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We have the Langevin equation, that describes the motion of a particle in a viscous medium, given by

\begin{equation}\label{Langevin} \frac{dv}{dt} = -\gamma v + \zeta(t) \end{equation}

With the conditions that

\begin{equation} \langle \zeta(t) \rangle = 0 \end{equation}

\begin{equation} \langle \zeta(t)\zeta(t') \rangle = \Gamma \delta(t-t') \end{equation}

And, if we make the time discrete, by putting $t = n\tau$ we can obtain the relation

\begin{equation} v_{n+1} = av_n + \sqrt{\tau \Gamma}\xi_n \end{equation}

where $a = (1 - \tau \gamma)$ with the conditions

\begin{equation} \langle \xi_i \rangle = 0 \end{equation}

\begin{equation} \langle \xi_i \xi_j \rangle = \delta_{ij} \end{equation}

My question is that I didn't know how I obtain the discrete equation from the continuous equation. I understand the $a$ but why the square root appears? What transformation between $\xi$ and $\zeta$ I should do?

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The short answer to your question is $\zeta(t) \rightarrow \sqrt{\frac{\Gamma}\tau}\xi_n$. The easiest reason to give for the square root is dimensional analysis. $\zeta$ is dimensionful, but $\xi$ is dimensionless, so using dimensional analysis in the variance equations will give you the square root.

In order to deduce this, you should think about how one discretizes differential equations. Working out this procedure, one gets $v(t) \rightarrow v_n$, $\zeta(t) \rightarrow \zeta_n$, $\frac{dv}{dt} \rightarrow \frac{v_{n+1} - v_n}{\tau}$, and $\delta(t-t') \rightarrow \frac{1}{\tau}\delta_{ij}$. The $\frac{1}{\tau}$ can be remembered based on dimensional considerations, or you can integrate/sum both sides in order to properly derive it. Now, simply plug these in and find the relationship between $\zeta_n$ and $\xi_n$.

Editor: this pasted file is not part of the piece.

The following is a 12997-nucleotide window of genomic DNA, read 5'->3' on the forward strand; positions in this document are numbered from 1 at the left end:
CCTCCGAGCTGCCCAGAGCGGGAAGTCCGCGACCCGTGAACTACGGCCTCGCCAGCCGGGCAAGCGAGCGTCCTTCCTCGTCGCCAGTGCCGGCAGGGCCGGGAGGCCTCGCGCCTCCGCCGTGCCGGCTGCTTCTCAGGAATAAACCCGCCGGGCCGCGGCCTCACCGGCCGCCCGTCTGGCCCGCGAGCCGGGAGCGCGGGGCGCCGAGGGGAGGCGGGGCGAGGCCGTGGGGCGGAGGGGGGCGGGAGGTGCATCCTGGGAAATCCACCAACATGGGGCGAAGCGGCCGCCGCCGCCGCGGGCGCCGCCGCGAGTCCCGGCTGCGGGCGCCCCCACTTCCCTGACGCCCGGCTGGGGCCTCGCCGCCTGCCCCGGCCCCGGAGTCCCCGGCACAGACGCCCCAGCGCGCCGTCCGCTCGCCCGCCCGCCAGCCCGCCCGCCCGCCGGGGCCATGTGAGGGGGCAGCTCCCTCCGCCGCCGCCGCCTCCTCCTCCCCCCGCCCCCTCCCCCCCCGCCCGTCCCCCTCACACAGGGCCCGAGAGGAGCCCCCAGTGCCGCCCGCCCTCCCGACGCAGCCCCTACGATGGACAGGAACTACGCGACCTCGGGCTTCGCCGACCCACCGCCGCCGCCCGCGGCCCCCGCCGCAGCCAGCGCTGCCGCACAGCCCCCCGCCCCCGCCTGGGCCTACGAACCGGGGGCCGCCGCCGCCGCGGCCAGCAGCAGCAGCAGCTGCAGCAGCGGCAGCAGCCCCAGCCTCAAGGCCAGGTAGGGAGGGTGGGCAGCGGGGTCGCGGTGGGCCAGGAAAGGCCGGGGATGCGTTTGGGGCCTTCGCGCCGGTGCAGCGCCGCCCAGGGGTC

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  • $\begingroup$ I understand now what you just said. I wasn't make any correction on the Dirac delta turning to a Kronecker delta. In this way the correct transformation is $\zeta(t) \rightarrow \sqrt{\frac{\Gamma}{\tau}}\xi_n$. This is just because of the $\tau$ on the passage from de derivative to a rational number. It helped a lot! Thank's! $\endgroup$ – user78217 Nov 1 '16 at 13:06
  • $\begingroup$ Sorry about my typo, you are correct about the $\zeta$ transformation. $\endgroup$ – Aaron Nov 1 '16 at 15:24

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